The government maintained efforts to prevent trafficking. INZ chaired the government’s interagency working group on trafficking and operated a three-person team responsible for coordinating government efforts related to anti-trafficking. Some observers reported the assignment of INZ as the lead agency may have resulted in the government overly focusing its anti-trafficking efforts on transnational forms of trafficking, rather than a balanced approach that also focused on domestic trafficking. The government did not complete its review and update of the 2009 anti-trafficking action plan, initially scheduled for 2017, despite a November 2018 order by the Minister of Immigration that it be completed by the end of 2019. During the reporting period, the government’s consultative group on trafficking composed of four NGOs was disbanded, and replaced with an advisory group co-chaired by two civil society organizations; INZ held an observatory role within the new advisory group. In October 2019, MBIE sought public submissions on suggested policy changes related to its review of exploitation among temporary migrant workers. In addition, MBIE published government-funded academic research on migrant worker exploitation in New Zealand in July 2019. The government did not report sufficient efforts to raise awareness of sex trafficking. However, it maintained webpages and distributed pamphlets to raise awareness of trafficking indicators and victim support and continued to host and participate in forums and workshops with businesses, students, and other community groups to increase awareness. INZ engaged with the airline industry to review trafficking training materials provided to flight crews. The government also reported officials’ appearances in the media discussing migrant exploitation and trafficking helped raise awareness. Nonetheless, observers reported a lack of sufficient efforts to increase public awareness of trafficking, noting low levels of understanding of the crime across New Zealand. The government continued to distribute guides for employers recruiting Filipino workers and to send welcome emails with workers’ rights information to all approved residence, work, and student visa holders in 13 languages. MBIE continued to distribute pamphlets, in five languages, which listed who was able to legally engage in commercial sex and provided information on how to report exploitation, however these materials did not specifically address trafficking. In addition, materials on migrant workers’ rights and employment laws were not clear or distributed effectively, and some workers were unaware of their rights or how to report exploitation. INZ and the labor inspectorate operated hotlines in which workers could make complaints; however, the government did not operate a trafficking specific hotline.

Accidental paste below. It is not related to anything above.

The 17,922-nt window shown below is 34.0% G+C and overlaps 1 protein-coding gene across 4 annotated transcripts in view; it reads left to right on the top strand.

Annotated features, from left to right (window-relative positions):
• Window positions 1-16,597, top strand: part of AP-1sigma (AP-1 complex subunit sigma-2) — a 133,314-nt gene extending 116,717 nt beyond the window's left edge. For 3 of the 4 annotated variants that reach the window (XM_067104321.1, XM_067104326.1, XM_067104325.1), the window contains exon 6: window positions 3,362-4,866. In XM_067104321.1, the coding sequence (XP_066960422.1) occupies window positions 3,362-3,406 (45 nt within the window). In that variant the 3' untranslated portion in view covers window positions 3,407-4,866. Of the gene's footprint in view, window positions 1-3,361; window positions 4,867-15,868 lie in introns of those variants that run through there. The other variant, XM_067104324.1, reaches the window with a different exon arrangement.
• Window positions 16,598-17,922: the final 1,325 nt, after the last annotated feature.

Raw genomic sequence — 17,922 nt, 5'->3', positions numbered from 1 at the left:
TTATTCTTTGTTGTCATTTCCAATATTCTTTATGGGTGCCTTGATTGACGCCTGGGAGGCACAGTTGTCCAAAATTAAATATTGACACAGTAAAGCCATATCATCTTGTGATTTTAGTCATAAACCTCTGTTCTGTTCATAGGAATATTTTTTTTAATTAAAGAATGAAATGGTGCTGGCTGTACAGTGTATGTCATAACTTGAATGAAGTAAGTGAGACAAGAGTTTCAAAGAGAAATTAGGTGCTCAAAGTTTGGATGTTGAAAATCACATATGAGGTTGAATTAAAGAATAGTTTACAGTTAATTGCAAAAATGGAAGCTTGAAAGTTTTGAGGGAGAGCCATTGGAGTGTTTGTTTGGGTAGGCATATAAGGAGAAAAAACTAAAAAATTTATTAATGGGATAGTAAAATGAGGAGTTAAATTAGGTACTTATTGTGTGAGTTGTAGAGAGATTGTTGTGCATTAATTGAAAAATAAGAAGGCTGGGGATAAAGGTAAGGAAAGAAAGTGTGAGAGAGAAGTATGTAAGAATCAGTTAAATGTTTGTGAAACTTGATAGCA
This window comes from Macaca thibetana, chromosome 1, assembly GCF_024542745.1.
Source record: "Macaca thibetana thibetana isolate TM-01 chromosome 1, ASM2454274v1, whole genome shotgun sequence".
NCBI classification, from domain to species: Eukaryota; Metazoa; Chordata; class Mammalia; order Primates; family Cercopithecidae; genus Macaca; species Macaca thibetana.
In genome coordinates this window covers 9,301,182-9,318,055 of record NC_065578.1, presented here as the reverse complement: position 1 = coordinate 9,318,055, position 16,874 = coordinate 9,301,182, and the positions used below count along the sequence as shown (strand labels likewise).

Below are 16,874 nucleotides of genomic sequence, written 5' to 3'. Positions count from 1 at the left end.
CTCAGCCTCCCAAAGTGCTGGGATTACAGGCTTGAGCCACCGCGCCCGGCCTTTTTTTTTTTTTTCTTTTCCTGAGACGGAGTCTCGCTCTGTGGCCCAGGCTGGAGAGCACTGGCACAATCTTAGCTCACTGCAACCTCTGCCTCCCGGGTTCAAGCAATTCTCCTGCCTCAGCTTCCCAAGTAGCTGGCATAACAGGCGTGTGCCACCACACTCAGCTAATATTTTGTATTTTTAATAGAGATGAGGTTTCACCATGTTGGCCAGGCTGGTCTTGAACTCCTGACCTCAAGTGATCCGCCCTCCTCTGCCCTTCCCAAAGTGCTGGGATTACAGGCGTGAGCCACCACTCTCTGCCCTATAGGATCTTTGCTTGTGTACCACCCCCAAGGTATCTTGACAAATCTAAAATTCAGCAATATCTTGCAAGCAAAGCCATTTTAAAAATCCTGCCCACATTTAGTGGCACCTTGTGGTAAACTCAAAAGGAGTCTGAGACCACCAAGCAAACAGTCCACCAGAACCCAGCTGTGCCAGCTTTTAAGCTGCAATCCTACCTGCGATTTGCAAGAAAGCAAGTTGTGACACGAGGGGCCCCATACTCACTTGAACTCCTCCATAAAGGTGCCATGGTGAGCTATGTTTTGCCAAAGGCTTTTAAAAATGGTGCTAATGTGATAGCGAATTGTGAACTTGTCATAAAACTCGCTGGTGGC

In September 2019, the government announced that by 2021 it would replace six employer-assisted temporary work visa categories with one visa that will require an accreditation of employers to, in part, ensure they take steps to reduce exploitation of workers. Delays in processing migrant workers’ applications to change conditions of their visas, including changing employers, left some workers in exploitative conditions for extended periods of time. Government regulations banned employers who breach employment standards from recruiting migrant workers for periods of six to 24 months and the government published a list of all offending employers on its website. Immigration officials and labor inspectors reported inspecting legal brothels to ensure working conditions complied with the law, and conducting investigations and routine audits in work places that employed migrant workers. However, the labor inspectorate was believed by some NGOs to be under-staffed and -resourced, which they felt limited its ability to carry out effective inspections and adequately investigate exploitative employment, including potential cases of trafficking. Some observers reported penalties proscribed to unscrupulous employers in employment courts were often not significant enough to deter exploitative practices. The government did not make efforts to reduce the demand for commercial sex acts. The government did not provide anti-trafficking training to its diplomatic personnel.

As reported over the past five years, human traffickers exploit domestic and foreign victims in New Zealand. Traffickers exploit foreign men and women from Asia, the Pacific, and some countries in Latin America in forced labor in New Zealand’s agricultural, dairy, construction, viticulture, food service, technology, hospitality, and domestic service sectors. Unregulated and unlicensed immigration brokers operating in New Zealand and source countries, particularly in India and the Philippines, facilitate trafficking by assisting in the process to issue visas to victims. Some foreign workers are charged excessive recruitment fees and experience unjustified salary deductions, non- or under-payment of wages, excessively long working hours, restrictions on their movement, passport retention, and contract alteration. Some employers force migrant workers to work in job conditions different from those promised during recruitment, and victims often do not file complaints due to fear of losing their temporary visas. Foreign workers aboard foreign-flagged fishing vessels in New Zealand waters are at risk of forced labor. Gang members, boyfriends, family members, or others recruit young children and teenagers into commercial sex. Some victims are coerced into commercial sex through drug dependencies or threats by family members. Foreign women from Asia and South America are at risk of sex trafficking. Unscrupulous brothel owners subject some migrants to conditions indicative of sex trafficking, including non-payment of wages, withheld passports, physical or sexual abuse, threats of deportation, and excessive working hours. Some international students and temporary visa holders are at risk of sex and labor trafficking.

U.S. Department of State

The Lessons of 1989: Freedom and Our Future